For all the talk of Fitzgerald and Hemingway that dominated my college experience, the way they were the polar opposites, the two styles of writing, the lyrical and the manly, with Faulkner in the arty middle (the lit version of the Beatles, the Stones, and the Who; or more currently, Blur, Oasis, and Pulp), I would actually argue that no 20th Century American Author had a more profound and ubiquitous influence than J.D. Salinger. I learned a great deal from him, developed my love for italics and for hyperactive speech from reading his books. Every author whose debut novel is a first-person narrative about a transition out of innocence is really just covering Catcher in the Rye the way other kids sat in their garage and tried to learn how to play "Satisfaction." Without Holden Caulfield, let's be honest, there would be no Cut My Hair.
When you know Salinger's work you will begin to see it everywhere. It's like a secret language. Fans lay coded messages for other fans to find. Nick Hornby owes a pretty obvious debt, for instance. Wes Anderson is the most notorious admirer, his Tenenbaums being his own version of the Glass family, the child prodigies that run through all of his post-Catcher stories. I've also always suspected that William H. Macy's Donnie the Whiz Kid in Magnolia was Paul Thomas Anderson's nod to Zooey's talk about how the Glass children were quiz show regulars. Of course, I've never made a secret of my own reverence of those tales. It's what gave birth to the shared universe of my novels.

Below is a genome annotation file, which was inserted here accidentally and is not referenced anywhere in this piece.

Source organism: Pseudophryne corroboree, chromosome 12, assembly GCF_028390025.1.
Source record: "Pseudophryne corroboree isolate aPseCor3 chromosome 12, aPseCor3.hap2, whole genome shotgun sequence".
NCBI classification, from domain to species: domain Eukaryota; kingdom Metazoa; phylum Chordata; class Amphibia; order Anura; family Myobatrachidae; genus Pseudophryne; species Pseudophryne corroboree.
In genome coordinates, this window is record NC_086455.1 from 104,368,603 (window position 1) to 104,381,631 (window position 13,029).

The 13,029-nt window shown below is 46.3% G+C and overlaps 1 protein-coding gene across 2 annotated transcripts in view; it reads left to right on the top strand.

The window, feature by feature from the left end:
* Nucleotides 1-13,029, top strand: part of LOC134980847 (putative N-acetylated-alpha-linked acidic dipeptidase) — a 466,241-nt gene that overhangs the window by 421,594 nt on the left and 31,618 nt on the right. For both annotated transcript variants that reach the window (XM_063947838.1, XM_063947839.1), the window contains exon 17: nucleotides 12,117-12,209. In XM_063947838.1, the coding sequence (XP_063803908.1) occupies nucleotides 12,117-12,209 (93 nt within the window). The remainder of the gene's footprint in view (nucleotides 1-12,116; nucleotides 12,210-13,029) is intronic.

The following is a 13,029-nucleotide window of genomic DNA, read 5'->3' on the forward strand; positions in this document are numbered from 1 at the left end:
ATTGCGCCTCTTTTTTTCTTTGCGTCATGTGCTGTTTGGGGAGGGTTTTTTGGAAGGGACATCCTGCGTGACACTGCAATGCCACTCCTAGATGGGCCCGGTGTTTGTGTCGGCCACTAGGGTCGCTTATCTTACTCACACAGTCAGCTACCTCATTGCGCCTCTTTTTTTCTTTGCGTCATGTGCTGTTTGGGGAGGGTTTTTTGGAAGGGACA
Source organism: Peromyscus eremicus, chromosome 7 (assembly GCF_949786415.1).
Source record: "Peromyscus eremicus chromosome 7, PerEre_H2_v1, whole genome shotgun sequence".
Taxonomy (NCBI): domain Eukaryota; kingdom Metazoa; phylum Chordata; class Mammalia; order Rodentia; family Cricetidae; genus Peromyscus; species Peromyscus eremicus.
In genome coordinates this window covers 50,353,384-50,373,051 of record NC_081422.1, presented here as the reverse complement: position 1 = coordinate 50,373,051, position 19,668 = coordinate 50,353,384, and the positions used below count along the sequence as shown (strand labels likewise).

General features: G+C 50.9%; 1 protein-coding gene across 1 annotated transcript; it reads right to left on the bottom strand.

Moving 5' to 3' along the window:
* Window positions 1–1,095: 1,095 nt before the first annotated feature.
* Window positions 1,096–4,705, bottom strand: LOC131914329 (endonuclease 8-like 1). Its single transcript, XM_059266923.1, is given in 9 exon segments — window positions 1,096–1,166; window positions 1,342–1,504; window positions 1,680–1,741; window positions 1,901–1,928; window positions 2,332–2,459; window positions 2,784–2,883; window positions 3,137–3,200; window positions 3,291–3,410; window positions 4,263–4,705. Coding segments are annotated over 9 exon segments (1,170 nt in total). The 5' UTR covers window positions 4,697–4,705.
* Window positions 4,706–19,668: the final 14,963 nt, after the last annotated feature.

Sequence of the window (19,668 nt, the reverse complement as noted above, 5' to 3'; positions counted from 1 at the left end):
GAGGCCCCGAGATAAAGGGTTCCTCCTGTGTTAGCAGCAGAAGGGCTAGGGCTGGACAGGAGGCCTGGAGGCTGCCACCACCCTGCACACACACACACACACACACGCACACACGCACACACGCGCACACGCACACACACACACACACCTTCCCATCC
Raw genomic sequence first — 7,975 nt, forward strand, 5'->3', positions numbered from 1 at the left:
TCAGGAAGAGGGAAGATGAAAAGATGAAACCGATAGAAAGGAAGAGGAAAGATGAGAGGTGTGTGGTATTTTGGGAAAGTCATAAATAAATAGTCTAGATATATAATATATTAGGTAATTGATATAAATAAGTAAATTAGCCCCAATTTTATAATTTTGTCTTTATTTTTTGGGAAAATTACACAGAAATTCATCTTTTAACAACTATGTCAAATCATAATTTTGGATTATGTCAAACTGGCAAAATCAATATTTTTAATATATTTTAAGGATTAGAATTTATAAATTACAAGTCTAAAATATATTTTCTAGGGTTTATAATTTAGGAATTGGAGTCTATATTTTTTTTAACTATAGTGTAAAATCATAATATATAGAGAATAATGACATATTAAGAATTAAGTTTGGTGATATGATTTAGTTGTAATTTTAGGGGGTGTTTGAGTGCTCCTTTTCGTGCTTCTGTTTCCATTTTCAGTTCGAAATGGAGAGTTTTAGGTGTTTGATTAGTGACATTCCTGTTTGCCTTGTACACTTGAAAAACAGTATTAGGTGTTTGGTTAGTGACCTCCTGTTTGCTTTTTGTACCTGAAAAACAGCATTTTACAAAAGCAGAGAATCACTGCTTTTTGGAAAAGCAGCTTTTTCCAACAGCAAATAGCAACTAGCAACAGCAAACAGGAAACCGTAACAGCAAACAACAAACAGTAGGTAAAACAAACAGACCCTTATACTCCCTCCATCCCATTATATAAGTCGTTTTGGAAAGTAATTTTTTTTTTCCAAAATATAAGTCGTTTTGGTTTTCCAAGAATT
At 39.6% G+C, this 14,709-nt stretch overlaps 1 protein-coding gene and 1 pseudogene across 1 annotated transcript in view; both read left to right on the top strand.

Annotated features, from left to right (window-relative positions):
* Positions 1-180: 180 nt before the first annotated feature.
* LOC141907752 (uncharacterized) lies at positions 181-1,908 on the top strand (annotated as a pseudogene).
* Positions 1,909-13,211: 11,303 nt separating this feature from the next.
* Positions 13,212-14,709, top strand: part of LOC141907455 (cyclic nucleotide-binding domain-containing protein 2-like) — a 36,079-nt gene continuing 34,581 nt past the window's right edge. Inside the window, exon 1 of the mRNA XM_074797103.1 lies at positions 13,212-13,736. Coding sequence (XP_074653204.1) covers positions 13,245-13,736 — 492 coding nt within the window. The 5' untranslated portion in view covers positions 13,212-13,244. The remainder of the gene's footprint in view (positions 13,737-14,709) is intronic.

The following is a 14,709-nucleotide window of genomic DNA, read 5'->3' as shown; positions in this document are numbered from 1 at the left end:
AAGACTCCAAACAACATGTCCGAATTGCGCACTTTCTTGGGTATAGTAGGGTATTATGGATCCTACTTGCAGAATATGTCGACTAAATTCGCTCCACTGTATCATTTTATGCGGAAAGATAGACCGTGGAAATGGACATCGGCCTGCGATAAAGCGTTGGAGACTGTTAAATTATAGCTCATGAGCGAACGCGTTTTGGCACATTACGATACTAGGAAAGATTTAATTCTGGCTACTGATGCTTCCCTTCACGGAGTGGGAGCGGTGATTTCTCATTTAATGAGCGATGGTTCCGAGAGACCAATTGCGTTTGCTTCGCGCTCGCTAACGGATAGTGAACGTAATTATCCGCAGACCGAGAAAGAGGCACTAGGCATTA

That's actually one aspect of Salinger's writing that I don't think gets enough consideration: his creation of a complete world. Much is always made of his conversational prose and his acute understanding of existential angst, but people don't talk as much about the way his books come as a complete, immersive, insular environment. The Glasses and Holden exist in a real, recognizable world, but it's one they've terraformed to fit their peculiarities. It's as if they occupy a definite spot on a map, and within their personal perimeter, everything is molded to their philosophy and their aesthetics, and beyond those lines lies the rest of society, with their screwed-up ideas and bad taste. This is probably the main thing Wes Anderson has taken from Salinger. It's the way that the Tenenbaums live in New York, but how New York seems to regress in time all around them. Or consider Max Fischer's journey in Rushmore, from a private domain he can control to the inner city where the rest of life grows unruly and wild, with no concern to how he sees things.
Portrait by Mike Allred, also for "Hey Oscar Wilde!"
It's been said that Salinger has been more famous in recent years for not writing than he has for what he'd already wrote. He abandoned the publishing world and polite society in general in 1965, preferring to live a secluded life away from the glare of the public eye. He never published again, though there have been rumors that he has been working the whole time. We don't really know. There has been much said about the legendary old crank and none of it is really verifiable--though I am sure now that the vaults are left unguarded, we will find out. There is even a comprehensive book/documentary project about to be unveiled that, had J.D. not already died, well, the scope of this would kill him. (And if it didn't, the prospect of a Catcher in the Rye movie would. How stupid is Hollywood? Plenty stupid.)